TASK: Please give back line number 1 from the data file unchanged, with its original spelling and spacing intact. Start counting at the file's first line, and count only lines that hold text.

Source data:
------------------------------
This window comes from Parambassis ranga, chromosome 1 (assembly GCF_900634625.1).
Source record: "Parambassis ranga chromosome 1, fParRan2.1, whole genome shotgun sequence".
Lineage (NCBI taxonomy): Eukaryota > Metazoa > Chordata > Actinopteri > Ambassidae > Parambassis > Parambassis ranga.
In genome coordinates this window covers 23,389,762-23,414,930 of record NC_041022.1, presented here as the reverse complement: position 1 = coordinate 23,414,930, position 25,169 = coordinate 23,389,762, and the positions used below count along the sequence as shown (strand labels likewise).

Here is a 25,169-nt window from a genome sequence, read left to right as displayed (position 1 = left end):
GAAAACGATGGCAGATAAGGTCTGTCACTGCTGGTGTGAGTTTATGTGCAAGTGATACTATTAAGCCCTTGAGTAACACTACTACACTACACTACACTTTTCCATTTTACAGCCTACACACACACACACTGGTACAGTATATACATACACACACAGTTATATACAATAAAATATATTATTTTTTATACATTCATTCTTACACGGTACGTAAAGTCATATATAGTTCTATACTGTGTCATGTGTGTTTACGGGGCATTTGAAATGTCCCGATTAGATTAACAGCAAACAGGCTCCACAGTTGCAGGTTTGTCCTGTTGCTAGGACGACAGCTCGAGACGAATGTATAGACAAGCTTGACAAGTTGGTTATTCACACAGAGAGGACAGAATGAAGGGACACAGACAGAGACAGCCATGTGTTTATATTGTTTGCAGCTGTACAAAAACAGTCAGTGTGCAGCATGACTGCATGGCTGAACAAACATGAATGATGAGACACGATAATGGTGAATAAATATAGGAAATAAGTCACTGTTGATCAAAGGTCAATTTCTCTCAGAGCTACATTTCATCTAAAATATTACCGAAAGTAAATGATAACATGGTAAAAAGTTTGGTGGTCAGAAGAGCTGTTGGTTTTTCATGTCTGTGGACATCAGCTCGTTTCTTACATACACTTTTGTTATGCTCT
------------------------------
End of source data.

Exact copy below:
This window comes from Parambassis ranga, chromosome 1 (assembly GCF_900634625.1).